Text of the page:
Chapel Hill, NC: Commercially available baby soaps and other wash products that are commonly used with newborns may interfere with the accuracy of immunoassay drug screens, according to data published in the journal Clinical Biochemistry.
Investigators at the University of North Carolina, Department of Pathology and Laboratory Medicine, assessed the impact of various baby wash products on drug-free urine samples after a number of false positive cannabinoid screening results were suspected at their institution's newborn nursery.
Researchers determined: "Addition of Head-to-Toe Baby Wash to drug-free urine produced a dose dependent measureable response in the THC immunoassay. Addition of other commercially available baby soaps gave similar results, and subsequent testing identified specific chemical surfactants that reacted with the THC immunoassay."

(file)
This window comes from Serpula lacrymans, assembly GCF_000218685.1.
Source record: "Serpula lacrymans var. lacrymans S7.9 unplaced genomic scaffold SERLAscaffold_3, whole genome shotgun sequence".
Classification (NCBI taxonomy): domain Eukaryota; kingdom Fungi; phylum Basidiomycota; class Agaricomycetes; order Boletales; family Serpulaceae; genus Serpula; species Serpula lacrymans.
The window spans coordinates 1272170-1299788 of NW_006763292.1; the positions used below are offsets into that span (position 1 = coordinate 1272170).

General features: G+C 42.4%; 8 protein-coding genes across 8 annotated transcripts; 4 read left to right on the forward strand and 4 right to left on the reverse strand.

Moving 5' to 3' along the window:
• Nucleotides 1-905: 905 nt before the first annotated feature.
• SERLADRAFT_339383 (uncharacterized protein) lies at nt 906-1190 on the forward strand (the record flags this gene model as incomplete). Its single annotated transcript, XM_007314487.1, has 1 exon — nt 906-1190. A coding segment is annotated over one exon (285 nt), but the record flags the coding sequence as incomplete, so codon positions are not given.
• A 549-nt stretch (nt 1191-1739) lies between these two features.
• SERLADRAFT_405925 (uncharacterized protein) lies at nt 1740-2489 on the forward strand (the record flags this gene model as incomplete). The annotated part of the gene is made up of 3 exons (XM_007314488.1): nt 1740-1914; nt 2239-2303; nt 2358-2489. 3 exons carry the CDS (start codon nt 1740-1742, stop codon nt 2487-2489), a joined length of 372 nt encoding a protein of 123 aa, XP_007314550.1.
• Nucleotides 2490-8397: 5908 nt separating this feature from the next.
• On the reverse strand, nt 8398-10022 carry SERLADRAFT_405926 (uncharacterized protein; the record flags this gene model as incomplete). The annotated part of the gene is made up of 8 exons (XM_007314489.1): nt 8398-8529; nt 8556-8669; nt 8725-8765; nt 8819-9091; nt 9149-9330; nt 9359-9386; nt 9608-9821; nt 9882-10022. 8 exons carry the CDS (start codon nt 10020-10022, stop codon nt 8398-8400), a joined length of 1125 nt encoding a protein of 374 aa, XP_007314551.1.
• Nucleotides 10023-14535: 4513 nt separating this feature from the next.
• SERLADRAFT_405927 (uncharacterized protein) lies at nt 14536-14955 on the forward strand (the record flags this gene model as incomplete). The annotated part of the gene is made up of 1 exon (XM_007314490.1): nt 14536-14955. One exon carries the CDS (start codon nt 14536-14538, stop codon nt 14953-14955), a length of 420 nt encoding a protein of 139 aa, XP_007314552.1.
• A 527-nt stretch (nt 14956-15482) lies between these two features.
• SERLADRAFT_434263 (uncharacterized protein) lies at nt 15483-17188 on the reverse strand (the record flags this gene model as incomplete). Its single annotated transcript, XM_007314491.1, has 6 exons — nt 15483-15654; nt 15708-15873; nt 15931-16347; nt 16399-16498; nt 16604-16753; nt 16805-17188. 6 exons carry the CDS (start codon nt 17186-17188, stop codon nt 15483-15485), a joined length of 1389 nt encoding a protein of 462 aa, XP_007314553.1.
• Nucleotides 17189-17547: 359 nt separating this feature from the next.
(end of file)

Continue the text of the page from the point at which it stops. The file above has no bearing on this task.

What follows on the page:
Overall, researchers reported that four out of seven of the commercial baby soaps tested caused false positive results when added to drug-free urine samples.
They concluded: "We have identified commonly used soap and wash products used for newborn and infant care as potential causes of false positive THC screening results. Such results in this population can lead to involvement by social services or false child abuse allegations. Given these consequences, it is important for laboratories and providers to be aware of this potential source for false positive screening results and to consider confirmation before initiating interventions."
For more information, please contact Paul Armentano, NORML Deputy Director, at: firstname.lastname@example.org. Full text of the study, "Unexpected interference of baby wash products with a cannabinoid (THC) immunoassay," will appear in the journal Chemical Biochemistry.